Mexico Hemorrhages US$872 Billion to Crime, Corruption, Tax Evasion from 1970-2010
Study Recommends Policies Be Implemented to Address Trade Mispricing, Money Laundering, Tax Evasion
January 29, 2012 at 13:01 CST / 14:01 EST / 19:01 GMT
MEXICO CITY / WASHINGTON, DC – Crime, corruption and tax evasion cost the Mexican economy US$872 billion between 1970 and 2010 according to a new report from Global Financial Integrity (GFI), a Washington, DC-based research and advocacy organization. The illicit financial outflows, which averaged a massive 5.2% of GDP, grew significantly over the 41-year period studied from just US$1 billion in 1970 to US$68.5 billion in 2010.
“This is a devastatingly large amount of money for any developing country to lose,” said Raymond W. Baker, director of GFI. “$872 billion is gone, which could have been used to develop the Mexican economy, to invest in education, to build roads, or to fight the drug cartels. The negative ramifications are huge for everyday Mexicans.”
The study, which was authored by Dr. Dev Kar, GFI lead economist, saw illicit outflows explode from an annual average of US$3.0 billion in the 1970s, to US$10.4 billion in the 1980s, to US$17.4 billion in the 1990s, and US$49.6 billion in the decade ending 2009.
Moreover, illicit outflows were found to drive the domestic underground economy, which includes—among other things—drug smuggling, arms trafficking and human trafficking. Thus, illegal capital flight was found to contribute to a deterioration in governance. Likewise, growth in the underground economy was also shown to drive illicit flows, creating “a snowballing effect whereby both the underground economy and illicit flows continue to grow at an increasing rate unless policy measures and institutions intervene,” according to Dr. Kar, who worked as a senior economist at the International Monetary Fund before joining GFI.
Trade Mispricing and NAFTA
The report concluded that policymakers should focus on measures to curtail trade mispricing, a form of trade based money-laundering, which skyrocketed in the years after NAFTA came into effect and which was shown to account for 73.7% of total illicit financial outflows over the 41-year time period.
The study recommends three policy measures to reduce trade mispricing:
· Require the utilization of computer software to detect export and import prices that are clearly out of line with international norms; (49)
· Require that the parties conducting a sale of goods or services in a cross-border transaction sign a statement in the commercial invoice certifying that no trade mispricing has taken place in an attempt to avoid duties or taxes and that the transaction is priced using the OECD arms-length principle; (51) and
· Undertake additional measures to curb abusive transfer pricing. (51)
Further Policy Recommendations
In addition to recommending policies to curtail trade mispricing, the report recommends four additional policy actions to reduce illegal capital flight from Mexico:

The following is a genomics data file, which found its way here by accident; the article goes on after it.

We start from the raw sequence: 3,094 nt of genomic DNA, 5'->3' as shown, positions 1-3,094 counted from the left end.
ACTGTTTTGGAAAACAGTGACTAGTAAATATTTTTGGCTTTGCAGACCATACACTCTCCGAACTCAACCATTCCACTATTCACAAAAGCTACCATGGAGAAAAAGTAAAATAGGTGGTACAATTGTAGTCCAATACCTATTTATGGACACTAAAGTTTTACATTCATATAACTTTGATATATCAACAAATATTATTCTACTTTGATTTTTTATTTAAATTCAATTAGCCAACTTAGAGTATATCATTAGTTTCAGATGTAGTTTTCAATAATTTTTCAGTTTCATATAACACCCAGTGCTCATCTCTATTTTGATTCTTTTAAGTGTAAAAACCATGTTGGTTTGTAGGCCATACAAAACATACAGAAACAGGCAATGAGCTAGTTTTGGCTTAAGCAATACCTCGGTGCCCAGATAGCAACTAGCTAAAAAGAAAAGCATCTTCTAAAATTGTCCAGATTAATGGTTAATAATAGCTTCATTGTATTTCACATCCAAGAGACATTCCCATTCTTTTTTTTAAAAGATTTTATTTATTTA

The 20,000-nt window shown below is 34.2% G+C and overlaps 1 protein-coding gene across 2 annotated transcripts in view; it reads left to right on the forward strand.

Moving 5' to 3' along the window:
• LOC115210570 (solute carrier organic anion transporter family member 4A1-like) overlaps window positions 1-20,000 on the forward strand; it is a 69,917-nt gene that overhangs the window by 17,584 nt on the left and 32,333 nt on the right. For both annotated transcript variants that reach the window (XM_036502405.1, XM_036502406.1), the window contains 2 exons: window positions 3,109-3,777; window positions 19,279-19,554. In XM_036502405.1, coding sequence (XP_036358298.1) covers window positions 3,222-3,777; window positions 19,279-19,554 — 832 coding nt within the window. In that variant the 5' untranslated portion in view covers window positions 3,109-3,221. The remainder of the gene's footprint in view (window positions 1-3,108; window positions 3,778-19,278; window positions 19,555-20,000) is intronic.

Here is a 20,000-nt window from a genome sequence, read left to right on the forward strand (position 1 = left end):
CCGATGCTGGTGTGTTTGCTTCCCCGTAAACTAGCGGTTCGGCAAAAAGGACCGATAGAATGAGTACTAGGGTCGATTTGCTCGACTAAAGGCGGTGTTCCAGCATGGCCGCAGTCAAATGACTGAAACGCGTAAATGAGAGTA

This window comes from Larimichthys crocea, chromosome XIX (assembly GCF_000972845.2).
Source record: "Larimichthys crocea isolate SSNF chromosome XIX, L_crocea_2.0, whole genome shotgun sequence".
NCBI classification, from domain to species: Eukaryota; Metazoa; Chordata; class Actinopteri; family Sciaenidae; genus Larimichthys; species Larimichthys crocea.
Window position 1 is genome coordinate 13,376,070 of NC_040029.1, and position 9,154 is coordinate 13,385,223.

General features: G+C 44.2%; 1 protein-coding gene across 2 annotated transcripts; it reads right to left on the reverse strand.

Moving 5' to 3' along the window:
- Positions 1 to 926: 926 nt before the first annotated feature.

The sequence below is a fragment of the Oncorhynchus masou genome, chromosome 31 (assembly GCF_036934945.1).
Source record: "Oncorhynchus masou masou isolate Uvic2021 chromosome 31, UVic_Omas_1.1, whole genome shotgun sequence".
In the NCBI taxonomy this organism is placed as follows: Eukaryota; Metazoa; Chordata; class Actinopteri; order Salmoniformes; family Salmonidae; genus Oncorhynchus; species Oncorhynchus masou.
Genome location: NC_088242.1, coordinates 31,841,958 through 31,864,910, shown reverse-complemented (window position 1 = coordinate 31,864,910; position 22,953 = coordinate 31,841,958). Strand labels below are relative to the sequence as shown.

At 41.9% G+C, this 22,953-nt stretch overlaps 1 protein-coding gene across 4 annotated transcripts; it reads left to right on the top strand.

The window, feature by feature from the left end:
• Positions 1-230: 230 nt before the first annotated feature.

· Expand double tax avoidance agreements with other jurisdictions; (53)
· Require automatic cross-border exchange of tax information with other jurisdictions on personal and business accounts; (54)
· Maintain macroeconomic stability, which includes maintaining low budget deficits, low external debt levels, and low and stable inflation rates; (56) and
· Take steps to reign in the role of offshore financial centers (OFCs) and banks. (59)
Destination of Illicit Outflows
While the report cannot specifically breakdown into which jurisdictions illicit outflows from Mexico are deposited, the study does indicate that a majority of Mexican capital outflows, which include both licit and illicit capital, end up in U.S. banks. The large spike in illicit outflows following the implementation of NAFTA would imply that much of those outflows were indeed headed for the United States. This suggests that U.S. policymakers have a significant role to play in curtailing the flow of illicit money out of their southern neighbor.
In addition to the U.S., tax havens in the Caribbean and Europe were the second and third largest recipients of Mexican capital outflows.
Drug Cartels and National Security Risk
A large portion of drug cartel activity is conducted in cash, and none of those cash transactions are detected in GFI’s data, which is one of the reasons why the organization believes its figures to be extremely conservative. That said, drug cartels like many criminal enterprises also utilize legitimate commercial transactions to launder their profits. In fact, the Los Angeles Times reported last month that Mexican drug cartels were utilizing trade-based money laundering techniques to move their money across the U.S.-Mexico border. Those kinds of business transactions would show up in the organizations data, however it cannot be determined exactly how much of the trade mispricing in GFI’s report is attributable to the activities of drug cartels.
As such, the organization believes that this has serious implications for national security.
“The ease with which money can be laundered across the U.S.-Mexico border via trade mispricing poses a major national security risk to both the United States and Mexico,” said Mr. Baker. “Drug traffickers, like kleptocrats, terrorists and tax dodgers, all gain from anonymous shell companies, tax haven secrecy, and nefarious trade mispricing tactics. Taking steps to address these issues would curtail a number of societal ills.”
Notes to Editors:
· Download an embargoed full copy of the report in English here and in Spanish here.
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